, Volume 92, Issue 1, pp 63–76

Sight, sensibility, simulation: Tomás Eloy Martínez’s El vuelo de la reina



This article traces the inscription of Deleuzian concepts on the texture and style of El vuelo de la reina. ‹Becomings’ and ‹lines of flight’ condition a text notable not for its intellectual ideas but for its portrayal of multiple sensations and intensities: here Martínez is the writer of vitality rather than the writer of textuality as he was in his earlier novel, Santa Evita (1995). One of the protagonists, the newspaper editor, Camargo, representing danger, flux and volatility, is associated with both larva and lava, twin images that recur in the text. Camargo, the obsessive voyeur, experiences his self as divided and his failure to exert total control over his lover, Reina, gives rise to his paranoid suspicion of her. His penetrative gaze is augmented by mechanical means (telescope, camera, binoculars and magnifying glass); but, instead of holding Reina prisoner, he himself becomes a prisoner to his own obsession. He is finally reduced to dependence on his wife, Brenda, whom he had previously discarded. Martínez’s bodily language suggests the ‹becoming-sensation’ of language. Martínez constructs a universe of parallel lines, marked by ‹hot spots’ of contagion. Reina’s own metamorphoses include that of ‹becoming animal’. Her trajectory exemplifies Deleuze’s ‹lines of flight’, her final flight brutally terminated by Camargo as his virulent masculinity snuffs out her vibrant, molecular existence. This is a Deleuzian text with Peronist undertones: Camargo and Reina can be seen as blurred portraits of Perón and Eva. Peronism continues to spread its infectious power throughout Argentina, most spectacularly represented by Eva’s multiple becomings. But, in addition, the text’s internal mirroring recalls Borges. El vuelo de la reina is marked not by a single debt to one overarching influence but rather by the ebb and flow of multiple currents: Deleuzian, Peronist and Borgesian.


Deleuze Perón Eva Perón Borges Devenir-femme Becoming Scopophilia 


Unable to display preview. Download preview PDF.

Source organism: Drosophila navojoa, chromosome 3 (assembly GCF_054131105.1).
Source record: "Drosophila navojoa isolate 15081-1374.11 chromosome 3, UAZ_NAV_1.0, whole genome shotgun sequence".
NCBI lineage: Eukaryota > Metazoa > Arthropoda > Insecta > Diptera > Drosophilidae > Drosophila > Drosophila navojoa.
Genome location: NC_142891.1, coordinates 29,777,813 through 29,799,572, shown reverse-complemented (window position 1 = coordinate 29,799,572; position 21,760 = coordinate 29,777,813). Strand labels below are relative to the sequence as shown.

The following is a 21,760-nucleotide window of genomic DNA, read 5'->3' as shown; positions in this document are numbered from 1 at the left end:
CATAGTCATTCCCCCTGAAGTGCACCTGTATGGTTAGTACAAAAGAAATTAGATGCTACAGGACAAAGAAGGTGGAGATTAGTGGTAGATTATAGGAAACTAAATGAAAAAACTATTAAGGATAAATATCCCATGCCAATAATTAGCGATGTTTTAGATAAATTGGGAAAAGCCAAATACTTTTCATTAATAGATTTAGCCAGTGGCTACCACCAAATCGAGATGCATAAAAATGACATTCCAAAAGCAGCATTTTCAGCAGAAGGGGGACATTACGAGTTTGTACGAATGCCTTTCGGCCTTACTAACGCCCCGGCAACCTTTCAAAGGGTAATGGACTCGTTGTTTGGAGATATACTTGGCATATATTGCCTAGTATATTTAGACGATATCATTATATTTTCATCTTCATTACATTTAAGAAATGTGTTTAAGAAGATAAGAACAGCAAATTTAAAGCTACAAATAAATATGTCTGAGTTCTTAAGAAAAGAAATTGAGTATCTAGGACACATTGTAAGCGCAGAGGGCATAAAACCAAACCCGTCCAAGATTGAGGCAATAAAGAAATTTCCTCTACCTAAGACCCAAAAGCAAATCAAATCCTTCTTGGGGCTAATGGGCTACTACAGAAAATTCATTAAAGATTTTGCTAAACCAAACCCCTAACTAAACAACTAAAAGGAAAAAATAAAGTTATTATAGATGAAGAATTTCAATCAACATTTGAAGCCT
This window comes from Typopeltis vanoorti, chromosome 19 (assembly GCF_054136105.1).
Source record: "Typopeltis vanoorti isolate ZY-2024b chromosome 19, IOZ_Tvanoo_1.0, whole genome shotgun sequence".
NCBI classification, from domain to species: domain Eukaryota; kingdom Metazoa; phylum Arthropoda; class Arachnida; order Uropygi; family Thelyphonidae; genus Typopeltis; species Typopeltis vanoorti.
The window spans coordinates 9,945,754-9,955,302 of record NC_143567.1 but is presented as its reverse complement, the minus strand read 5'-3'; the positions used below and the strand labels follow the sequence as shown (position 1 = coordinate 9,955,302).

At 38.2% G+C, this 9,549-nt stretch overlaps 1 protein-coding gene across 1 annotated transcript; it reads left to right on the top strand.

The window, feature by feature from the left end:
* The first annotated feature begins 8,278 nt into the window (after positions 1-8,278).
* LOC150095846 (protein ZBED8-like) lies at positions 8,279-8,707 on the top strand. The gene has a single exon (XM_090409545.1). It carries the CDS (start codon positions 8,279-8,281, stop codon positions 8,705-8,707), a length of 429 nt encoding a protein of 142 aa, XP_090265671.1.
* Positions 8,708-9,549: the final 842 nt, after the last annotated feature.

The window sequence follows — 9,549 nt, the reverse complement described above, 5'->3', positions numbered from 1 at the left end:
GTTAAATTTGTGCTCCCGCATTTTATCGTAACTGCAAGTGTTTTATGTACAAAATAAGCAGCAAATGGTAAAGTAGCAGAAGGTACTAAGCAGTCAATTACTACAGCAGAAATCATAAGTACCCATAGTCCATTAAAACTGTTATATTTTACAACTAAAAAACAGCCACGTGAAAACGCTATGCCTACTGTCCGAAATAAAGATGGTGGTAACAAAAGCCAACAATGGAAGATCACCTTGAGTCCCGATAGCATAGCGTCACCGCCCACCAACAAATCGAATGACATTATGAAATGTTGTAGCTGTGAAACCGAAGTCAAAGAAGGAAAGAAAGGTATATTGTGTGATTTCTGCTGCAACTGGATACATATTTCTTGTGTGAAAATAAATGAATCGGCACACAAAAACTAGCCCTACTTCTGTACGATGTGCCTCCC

Unable to display preview. Download preview PDF.


  1. Ara, P. (1996). Eva Perón: la verdadera historia contada por el médico que preservó su cuerpo. Buenos Aires: Sudamericana.Google Scholar
  2. Auyero, J. (2001). Poor people’s politics: Peronist survival networks and the legacy of Evita. Durham and London: Duke University Press.Google Scholar
  3. Braidotti, R. (2002). Metamorphoses: Towards a materialist theory of becoming. Cambridge: Polity.Google Scholar
  4. Deleuze, G., & Félix, Guattari (1983). Anti-oedipus: Capitalism and schizophrenia. Minneapolis: University of Minnesota.Google Scholar
  5. Deleuze, G., & Félix, Guattari (1986). Nomadology: The war machine, trans. By Brian Massumi. New York: Semiotext(e).Google Scholar
  6. Deleuze, G., & Félix, Guattari (1987). A thousand plateaus. Capitalism and schizophrenia, trans. By Brian Massumi. Minneapolis: University of Minnesota Press.Google Scholar
  7. Freud, S. (1953). The standard edition of the complete psychological works of Sigmund Freud, trans. By James Strachey, VII: Three essays on the theory of Sexuality (1905). I: The sexual aberrations (pp.␣135–72). London: Hogarth.Google Scholar
  8. Goldar, E. (1971). El peronismo en la literatura argentina. Buenos Aires: Freeland.Google Scholar
  9. Haraway, D. J. (1991). Simians, cyborgs, and women: The reinvention of nature. London: Free Association Books.Google Scholar
  10. Kristeva, J. (1987). Tales of love, trans. by Leon S. Roudiez. New York: Columbia University Press.Google Scholar
  11. Main, M. (1977). Evita: The woman with the whip. London: Corgi.Google Scholar
  12. Martínez, T. E. (1996). Historia y ficción: dos paralelas que se tocan. In Karl Kohut. (Ed.), Literaturas del Río de la Plata hoy: de las utopias al desencanto. (pp. 89–100). Frankfurt: Vervuert; Madrid: Iberoamericana.Google Scholar
  13. Martínez, T. E. (1996). Las memorias del General. Buenos Aires: Planeta.Google Scholar
  14. Martínez, T. E. (1989). La novela de Perón. Madrid: Alianza.Google Scholar
  15. Martínez, T. E. (1997). Santa Evita. Barcelona: Seix Barral.Google Scholar
  16. Martínez, T. E. (2002). El vuelo de la reina. Madrid: Alfaguara.Google Scholar
  17. Ortiz, D. A. (1997). Eva Perón, trans. By Shawn Fields. New York: St. Martin’s Griffin.Google Scholar
  18. Pearson, K. A. (1997). Deleuze outside/outside Deleuze: On the difference engineer. In K. A. Pearson (Ed.), Deleuze and philosophy: The difference engineer (pp. 1–22). London and New York: Routledge.Google Scholar
  19. Plotkin, M. B. (2001). Freud in the pampas: The emergence and development of a psychoanalytic culture in Argentina. Stanford, CA: Stanford University Press.Google Scholar
  20. Sebreli, J. J. (1992). Los deseos imaginarios del peronismo. Buenos Aires: Sudamericana.Google Scholar
  21. Smith, D. W. (1998). Introduction: “A Life of Pure Immanence”: Deleuze’s “Critique et Clinique” Project’ In G. Deleuze Essays critical and clinical, trans. By Daniel W. Smith & Michael A. Greco (pp xi–liii). London and New York: Verso.Google Scholar
  22. Soto, M. (1997). ‹Entrevista: “Es un grueso error presentar a Eva Perón como prostituta”’, Revista QuePasa 1351, 28 de febrero de 1997 <> [accessed 26 November 1998].Google Scholar
  23. Spacks, P. M. (1986). Gossip. Chicago and London: University of Chicago Press.Google Scholar

Copyright information

© Springer Science+Business Media B.V. 2007

Authors and Affiliations

  1. 1.Hispanic StudiesUniversity of WalesSwanseaWales, UK
  2. 2.SwanseaWales, UK

Personalised recommendations